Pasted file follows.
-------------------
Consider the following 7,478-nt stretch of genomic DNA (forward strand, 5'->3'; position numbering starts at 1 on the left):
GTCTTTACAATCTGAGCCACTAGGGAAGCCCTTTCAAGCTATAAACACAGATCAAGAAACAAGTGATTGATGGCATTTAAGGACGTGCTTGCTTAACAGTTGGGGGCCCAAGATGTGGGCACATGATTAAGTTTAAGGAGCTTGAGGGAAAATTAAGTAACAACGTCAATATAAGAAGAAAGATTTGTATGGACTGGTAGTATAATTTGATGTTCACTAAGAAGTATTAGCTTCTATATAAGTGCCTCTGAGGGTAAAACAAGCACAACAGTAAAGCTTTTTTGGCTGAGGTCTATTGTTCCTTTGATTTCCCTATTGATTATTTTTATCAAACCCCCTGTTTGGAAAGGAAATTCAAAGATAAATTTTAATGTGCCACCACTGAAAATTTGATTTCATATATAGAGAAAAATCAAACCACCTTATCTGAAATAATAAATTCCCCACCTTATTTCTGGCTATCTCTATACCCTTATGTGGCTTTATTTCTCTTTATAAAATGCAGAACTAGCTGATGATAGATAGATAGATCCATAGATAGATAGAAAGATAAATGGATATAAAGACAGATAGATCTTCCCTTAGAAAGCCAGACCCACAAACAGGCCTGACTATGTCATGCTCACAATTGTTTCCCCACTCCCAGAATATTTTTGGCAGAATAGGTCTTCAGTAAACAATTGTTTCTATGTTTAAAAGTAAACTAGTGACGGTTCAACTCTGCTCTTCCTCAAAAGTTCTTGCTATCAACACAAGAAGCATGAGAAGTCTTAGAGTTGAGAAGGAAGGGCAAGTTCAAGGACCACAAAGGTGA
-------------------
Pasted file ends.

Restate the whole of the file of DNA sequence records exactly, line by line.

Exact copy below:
Consider the following 7,478-nt stretch of genomic DNA (forward strand, 5'->3'; position numbering starts at 1 on the left):
GTCTTTACAATCTGAGCCACTAGGGAAGCCCTTTCAAGCTATAAACACAGATCAAGAAACAAGTGATTGATGGCATTTAAGGACGTGCTTGCTTAACAGTTGGGGGCCCAAGATGTGGGCACATGATTAAGTTTAAGGAGCTTGAGGGAAAATTAAGTAACAACGTCAATATAAGAAGAAAGATTTGTATGGACTGGTAGTATAATTTGATGTTCACTAAGAAGTATTAGCTTCTATATAAGTGCCTCTGAGGGTAAAACAAGCACAACAGTAAAGCTTTTTTGGCTGAGGTCTATTGTTCCTTTGATTTCCCTATTGATTATTTTTATCAAACCCCCTGTTTGGAAAGGAAATTCAAAGATAAATTTTAATGTGCCACCACTGAAAATTTGATTTCATATATAGAGAAAAATCAAACCACCTTATCTGAAATAATAAATTCCCCACCTTATTTCTGGCTATCTCTATACCCTTATGTGGCTTTATTTCTCTTTATAAAATGCAGAACTAGCTGATGATAGATAGATAGATCCATAGATAGATAGAAAGATAAATGGATATAAAGACAGATAGATCTTCCCTTAGAAAGCCAGACCCACAAACAGGCCTGACTATGTCATGCTCACAATTGTTTCCCCACTCCCAGAATATTTTTGGCAGAATAGGTCTTCAGTAAACAATTGTTTCTATGTTTAAAAGTAAACTAGTGACGGTTCAACTCTGCTCTTCCTCAAAAGTTCTTGCTATCAACACAAGAAGCATGAGAAGTCTTAGAGTTGAGAAGGAAGGGCAAGTTCAAGGACCACAAAGGTGA